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View on Former Seminary Building and Church

Images

ID:
1590
Place
Chernivtsi
Date:
1930-1935
Technique:
Postcard
Size of the resource:
90х140 mm
Creator
Unknown
Collection
Library of the Institute of Ethnology Academy of Sciences of Ukraine, Lviv
Copyright
Biblioteka Instytutu Narodoznawstwa, Lwów
Publisher
Friedrich Rieber, Czernowitz
Description
The postcard shows a part of the building of the Residence of the Greek-Orthodox Bishop in Chernivtsi. From 1873 on he was the Metropolitan of the Bukowina and Dalmatia, being the head of all Orthodox believers in the Habsburg Empire. The impressive structure was buit between 1864 and 1882 and replaced an older residence from the 1780s. It sits on a hill overlooking the city. In the 1880s the top of this hill behind the gardens of the Residence got the name Habsburgshöhe. The driving force behind the project was Bishop Eugen Hacman, the architect was Josef Hlavka from Bohemia. The necessary amount of 1,75 million Guilders came mainly from the funds of the Greek-Orthodox Church of the Bukowina (Griechisch Orientalischer Religionsfonds). The ensemble in moorish-byzantine style consists of three wings which surround an inner courtyard: the central Bishop’s residence, the Seminary with a church to the left and the monastery on the right side. Behind the Bishop’s residence there is a large private garden. The postcard shows the entrance gate to the inner courtyard, parts of the central buildung and the seminary building with the seminary church on the left side. This building housed the greek-orthodox seminary, founded in 1828, and the theological faculty ot the university of Chernivtsi which attracted students from all over the Empire, south-eastern Europe and the Middle East. Teaching took place mostly in Romanian language, sometimes in German and Ukrainian. The reputation of the institution was high, at the eve of World War one it had about 200 students. The Seminarkirche (seminary church) of the Three Holy Hierarchs was consecrated in 1882, the inside wall paintings were done by the Viennese Karl Jobst. The tiles of the roof reflect colours and designs of folk art of the Bukowina. After the second Wold War, the orthodox seminary was closed, the Bishop moved to Romania and the building, which was severely damaged by fire during the war, was handed over to the University of Chernivtsi, as main building of which it serves until today. The seminary church was used as a storage room by the Soviets, the wall paintings and the iconostasis could be saved. Today the church is restored and very popular for weddings. The postcards also shows the street leading to the Residence from the city center. Originally named Bischofsgasse, it was called Residenzgasse later, and University Street nowadays. The bus is most likely a FIAT purchased in the 1930s.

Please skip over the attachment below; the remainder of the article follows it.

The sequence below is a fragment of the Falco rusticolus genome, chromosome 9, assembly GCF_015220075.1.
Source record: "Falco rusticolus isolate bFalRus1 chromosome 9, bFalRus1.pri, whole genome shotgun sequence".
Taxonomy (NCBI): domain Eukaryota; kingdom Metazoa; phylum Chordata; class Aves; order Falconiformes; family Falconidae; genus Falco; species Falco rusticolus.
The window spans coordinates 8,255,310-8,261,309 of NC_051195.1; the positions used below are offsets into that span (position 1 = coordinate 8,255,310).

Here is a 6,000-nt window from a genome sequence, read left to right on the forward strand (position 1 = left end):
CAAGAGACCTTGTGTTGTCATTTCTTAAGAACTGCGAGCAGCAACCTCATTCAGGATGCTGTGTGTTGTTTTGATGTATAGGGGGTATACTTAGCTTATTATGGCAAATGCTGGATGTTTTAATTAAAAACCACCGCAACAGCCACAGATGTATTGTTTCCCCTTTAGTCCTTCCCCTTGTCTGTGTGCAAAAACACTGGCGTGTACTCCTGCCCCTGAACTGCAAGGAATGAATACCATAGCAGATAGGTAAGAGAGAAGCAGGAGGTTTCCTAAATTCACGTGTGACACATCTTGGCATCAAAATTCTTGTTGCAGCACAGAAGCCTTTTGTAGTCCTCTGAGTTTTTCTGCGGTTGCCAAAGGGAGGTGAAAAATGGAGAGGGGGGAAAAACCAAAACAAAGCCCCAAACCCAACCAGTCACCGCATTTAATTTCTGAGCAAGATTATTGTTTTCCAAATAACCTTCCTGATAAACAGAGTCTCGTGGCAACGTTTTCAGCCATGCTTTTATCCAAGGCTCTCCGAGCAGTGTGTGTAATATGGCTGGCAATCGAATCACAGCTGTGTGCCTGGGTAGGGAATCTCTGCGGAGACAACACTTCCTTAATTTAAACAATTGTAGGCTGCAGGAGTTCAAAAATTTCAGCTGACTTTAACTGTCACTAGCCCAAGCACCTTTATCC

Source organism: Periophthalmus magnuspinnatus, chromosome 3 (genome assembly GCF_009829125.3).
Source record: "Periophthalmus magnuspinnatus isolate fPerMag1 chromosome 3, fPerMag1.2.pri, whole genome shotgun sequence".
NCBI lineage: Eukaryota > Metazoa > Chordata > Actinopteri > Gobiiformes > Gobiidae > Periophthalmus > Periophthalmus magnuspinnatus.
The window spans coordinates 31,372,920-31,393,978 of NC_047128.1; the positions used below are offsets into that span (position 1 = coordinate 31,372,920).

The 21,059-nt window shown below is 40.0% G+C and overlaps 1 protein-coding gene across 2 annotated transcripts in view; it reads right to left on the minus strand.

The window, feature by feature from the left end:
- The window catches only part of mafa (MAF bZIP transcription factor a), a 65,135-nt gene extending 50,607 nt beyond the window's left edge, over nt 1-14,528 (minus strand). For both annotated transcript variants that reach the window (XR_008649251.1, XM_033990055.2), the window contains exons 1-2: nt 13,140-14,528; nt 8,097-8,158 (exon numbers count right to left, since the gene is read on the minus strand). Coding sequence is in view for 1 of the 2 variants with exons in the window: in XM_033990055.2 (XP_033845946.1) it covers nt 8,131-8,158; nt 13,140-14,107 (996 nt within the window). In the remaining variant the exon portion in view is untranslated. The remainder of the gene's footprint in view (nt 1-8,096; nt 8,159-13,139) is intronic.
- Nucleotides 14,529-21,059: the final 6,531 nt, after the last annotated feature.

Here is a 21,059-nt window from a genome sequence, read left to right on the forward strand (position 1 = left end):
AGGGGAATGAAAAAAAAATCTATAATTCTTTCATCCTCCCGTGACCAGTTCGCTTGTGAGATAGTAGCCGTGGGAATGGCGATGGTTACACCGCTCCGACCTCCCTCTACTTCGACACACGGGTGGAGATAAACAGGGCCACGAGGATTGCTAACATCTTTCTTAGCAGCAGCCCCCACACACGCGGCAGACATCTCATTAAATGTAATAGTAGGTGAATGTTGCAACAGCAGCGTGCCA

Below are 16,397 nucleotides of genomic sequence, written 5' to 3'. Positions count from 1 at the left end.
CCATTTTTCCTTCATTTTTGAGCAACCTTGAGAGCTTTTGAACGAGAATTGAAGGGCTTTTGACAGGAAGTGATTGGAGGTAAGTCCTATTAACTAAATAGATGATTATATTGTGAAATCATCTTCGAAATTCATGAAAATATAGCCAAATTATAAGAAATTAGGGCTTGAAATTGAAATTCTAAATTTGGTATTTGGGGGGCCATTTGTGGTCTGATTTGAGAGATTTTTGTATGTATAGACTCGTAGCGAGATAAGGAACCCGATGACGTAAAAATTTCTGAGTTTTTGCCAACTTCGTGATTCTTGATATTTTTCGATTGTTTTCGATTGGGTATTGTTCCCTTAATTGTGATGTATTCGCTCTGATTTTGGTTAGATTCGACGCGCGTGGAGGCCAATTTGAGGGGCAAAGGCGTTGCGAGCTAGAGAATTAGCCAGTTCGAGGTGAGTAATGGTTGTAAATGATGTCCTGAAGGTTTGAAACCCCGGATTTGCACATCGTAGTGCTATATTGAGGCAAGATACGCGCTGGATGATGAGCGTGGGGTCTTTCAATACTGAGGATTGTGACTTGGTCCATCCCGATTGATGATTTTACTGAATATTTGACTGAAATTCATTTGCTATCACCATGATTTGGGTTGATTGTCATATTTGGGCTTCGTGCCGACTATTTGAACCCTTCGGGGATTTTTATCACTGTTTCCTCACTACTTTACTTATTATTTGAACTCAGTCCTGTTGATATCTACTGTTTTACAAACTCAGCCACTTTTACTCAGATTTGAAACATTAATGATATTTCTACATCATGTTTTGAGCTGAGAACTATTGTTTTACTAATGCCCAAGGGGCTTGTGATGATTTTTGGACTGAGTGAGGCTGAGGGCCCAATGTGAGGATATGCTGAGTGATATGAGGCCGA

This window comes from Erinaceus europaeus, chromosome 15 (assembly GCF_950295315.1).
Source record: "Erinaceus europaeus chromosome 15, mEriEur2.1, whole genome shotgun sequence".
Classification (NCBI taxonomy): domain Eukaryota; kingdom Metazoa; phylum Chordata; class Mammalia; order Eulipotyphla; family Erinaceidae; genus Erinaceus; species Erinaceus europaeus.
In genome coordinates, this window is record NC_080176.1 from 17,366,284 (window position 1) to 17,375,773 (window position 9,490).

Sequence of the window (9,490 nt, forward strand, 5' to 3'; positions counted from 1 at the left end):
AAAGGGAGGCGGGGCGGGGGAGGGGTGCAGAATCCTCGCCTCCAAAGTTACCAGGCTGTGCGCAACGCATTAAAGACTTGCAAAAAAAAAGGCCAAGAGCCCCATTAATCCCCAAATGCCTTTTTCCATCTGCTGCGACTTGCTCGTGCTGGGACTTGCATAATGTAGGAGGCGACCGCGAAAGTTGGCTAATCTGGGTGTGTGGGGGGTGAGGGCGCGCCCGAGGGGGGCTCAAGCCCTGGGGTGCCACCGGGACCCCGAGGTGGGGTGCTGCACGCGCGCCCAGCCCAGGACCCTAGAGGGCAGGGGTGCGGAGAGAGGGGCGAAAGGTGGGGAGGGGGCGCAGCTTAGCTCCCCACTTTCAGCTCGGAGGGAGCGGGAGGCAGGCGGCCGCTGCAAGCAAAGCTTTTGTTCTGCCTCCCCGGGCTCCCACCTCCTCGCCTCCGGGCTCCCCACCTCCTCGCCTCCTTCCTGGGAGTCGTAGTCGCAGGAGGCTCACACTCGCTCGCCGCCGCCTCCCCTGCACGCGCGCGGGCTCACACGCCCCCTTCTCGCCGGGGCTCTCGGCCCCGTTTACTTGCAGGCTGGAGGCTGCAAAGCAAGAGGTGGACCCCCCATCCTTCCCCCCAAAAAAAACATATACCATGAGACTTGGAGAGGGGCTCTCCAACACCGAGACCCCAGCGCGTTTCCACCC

Helmut Kusdat
Tags:
Cernăuţi, Orthodox Churches, Bishop’s Residence, Universities, public transportation, bus
Category:
Educational buildings
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